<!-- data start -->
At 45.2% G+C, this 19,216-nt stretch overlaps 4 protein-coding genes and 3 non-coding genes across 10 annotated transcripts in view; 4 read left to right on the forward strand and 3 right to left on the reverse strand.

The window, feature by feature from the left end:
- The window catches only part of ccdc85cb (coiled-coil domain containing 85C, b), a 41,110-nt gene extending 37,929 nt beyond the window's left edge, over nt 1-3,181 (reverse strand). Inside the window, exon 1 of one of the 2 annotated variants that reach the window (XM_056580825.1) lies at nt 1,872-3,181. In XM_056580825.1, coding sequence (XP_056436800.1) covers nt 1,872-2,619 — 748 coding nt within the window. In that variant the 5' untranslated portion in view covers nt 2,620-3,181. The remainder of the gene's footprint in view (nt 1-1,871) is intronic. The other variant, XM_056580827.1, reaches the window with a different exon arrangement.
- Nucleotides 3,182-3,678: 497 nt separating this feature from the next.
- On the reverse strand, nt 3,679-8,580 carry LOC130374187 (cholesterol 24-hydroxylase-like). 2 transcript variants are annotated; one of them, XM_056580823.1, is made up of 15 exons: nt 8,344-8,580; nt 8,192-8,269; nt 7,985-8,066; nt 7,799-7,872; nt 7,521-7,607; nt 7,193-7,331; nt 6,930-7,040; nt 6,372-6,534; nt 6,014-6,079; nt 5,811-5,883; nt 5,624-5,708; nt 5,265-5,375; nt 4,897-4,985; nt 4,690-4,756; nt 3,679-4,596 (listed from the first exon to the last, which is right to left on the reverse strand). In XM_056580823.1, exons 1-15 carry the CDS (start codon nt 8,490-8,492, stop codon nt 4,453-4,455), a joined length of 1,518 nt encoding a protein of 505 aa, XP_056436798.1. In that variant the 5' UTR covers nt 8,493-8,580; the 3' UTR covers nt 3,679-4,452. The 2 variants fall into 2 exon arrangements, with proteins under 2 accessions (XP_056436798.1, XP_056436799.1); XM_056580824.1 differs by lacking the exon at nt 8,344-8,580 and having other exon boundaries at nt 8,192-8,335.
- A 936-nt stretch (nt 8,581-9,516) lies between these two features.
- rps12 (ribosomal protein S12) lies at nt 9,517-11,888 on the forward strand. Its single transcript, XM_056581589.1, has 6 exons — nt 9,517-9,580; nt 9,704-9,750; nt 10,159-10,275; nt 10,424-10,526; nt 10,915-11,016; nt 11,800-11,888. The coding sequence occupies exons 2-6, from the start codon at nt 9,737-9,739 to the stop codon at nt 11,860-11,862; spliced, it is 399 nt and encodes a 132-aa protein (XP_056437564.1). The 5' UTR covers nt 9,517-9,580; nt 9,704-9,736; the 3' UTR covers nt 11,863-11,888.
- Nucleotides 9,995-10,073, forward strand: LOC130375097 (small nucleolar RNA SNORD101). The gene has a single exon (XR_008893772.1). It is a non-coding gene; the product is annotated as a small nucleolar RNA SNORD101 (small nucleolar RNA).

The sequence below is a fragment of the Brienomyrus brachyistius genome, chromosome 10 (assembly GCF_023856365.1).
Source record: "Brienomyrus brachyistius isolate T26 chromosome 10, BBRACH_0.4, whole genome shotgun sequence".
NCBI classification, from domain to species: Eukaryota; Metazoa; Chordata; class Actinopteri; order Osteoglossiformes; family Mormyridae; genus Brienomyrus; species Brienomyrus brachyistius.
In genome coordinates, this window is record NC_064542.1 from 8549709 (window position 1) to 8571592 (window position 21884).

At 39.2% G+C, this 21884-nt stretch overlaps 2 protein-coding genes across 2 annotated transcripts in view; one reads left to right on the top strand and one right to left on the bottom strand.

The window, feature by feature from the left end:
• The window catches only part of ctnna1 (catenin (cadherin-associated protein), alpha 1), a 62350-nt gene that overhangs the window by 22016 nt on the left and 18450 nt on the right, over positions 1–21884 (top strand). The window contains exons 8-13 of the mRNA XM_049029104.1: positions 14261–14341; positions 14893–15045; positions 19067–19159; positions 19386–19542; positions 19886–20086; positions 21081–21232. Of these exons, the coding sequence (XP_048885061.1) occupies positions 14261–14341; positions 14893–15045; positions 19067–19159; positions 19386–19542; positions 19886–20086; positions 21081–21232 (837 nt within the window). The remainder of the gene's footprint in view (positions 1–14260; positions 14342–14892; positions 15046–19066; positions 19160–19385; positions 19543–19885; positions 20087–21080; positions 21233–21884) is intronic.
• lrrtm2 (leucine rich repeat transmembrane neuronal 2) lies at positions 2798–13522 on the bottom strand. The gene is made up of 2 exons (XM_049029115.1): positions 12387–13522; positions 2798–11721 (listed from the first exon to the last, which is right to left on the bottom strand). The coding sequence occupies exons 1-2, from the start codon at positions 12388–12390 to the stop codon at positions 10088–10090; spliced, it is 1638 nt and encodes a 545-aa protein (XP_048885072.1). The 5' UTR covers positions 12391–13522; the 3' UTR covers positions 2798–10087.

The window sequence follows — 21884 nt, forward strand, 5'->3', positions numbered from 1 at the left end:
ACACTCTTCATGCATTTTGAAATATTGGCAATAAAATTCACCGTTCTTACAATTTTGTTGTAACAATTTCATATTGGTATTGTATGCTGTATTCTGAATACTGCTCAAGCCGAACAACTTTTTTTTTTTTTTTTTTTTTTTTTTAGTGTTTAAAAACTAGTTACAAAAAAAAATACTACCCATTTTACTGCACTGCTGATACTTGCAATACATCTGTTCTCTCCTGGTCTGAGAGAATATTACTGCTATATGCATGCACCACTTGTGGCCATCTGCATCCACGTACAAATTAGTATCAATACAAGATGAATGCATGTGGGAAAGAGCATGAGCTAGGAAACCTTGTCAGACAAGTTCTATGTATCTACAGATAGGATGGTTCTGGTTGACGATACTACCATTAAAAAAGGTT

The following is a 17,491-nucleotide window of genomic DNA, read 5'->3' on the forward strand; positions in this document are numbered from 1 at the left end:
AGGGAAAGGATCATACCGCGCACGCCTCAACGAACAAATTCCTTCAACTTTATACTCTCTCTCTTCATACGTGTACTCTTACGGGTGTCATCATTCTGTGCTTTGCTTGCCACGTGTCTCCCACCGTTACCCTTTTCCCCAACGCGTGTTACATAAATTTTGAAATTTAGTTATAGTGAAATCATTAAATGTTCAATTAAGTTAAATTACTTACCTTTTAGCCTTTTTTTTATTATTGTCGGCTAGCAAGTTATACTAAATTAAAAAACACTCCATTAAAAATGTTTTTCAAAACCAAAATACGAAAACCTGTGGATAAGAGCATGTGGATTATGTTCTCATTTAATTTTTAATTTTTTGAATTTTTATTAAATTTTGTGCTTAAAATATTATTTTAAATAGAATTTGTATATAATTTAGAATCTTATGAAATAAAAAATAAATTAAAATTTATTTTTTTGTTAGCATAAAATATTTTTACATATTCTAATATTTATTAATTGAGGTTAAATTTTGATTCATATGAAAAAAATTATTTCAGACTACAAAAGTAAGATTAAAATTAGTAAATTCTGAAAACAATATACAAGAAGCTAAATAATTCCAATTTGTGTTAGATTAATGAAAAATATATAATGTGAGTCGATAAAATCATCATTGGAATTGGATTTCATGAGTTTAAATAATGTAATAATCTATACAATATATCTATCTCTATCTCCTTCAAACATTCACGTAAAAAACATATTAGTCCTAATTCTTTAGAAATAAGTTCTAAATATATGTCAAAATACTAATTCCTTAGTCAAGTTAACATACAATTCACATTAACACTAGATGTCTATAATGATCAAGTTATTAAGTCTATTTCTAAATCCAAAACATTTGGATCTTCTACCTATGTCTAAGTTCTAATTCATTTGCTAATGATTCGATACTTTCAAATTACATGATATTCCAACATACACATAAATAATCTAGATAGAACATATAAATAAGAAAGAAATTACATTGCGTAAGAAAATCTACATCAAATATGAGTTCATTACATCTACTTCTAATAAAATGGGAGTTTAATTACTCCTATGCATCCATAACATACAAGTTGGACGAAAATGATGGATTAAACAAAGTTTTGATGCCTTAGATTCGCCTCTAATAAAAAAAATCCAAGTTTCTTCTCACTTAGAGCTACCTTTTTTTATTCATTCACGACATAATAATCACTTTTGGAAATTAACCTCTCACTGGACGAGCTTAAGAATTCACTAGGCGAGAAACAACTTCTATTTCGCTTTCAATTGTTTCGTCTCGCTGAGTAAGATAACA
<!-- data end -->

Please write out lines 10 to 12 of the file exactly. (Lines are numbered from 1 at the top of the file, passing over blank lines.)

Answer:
Source record: "Brienomyrus brachyistius isolate T26 chromosome 10, BBRACH_0.4, whole genome shotgun sequence".
NCBI classification, from domain to species: Eukaryota; Metazoa; Chordata; class Actinopteri; order Osteoglossiformes; family Mormyridae; genus Brienomyrus; species Brienomyrus brachyistius.
In genome coordinates, this window is record NC_064542.1 from 8549709 (window position 1) to 8571592 (window position 21884).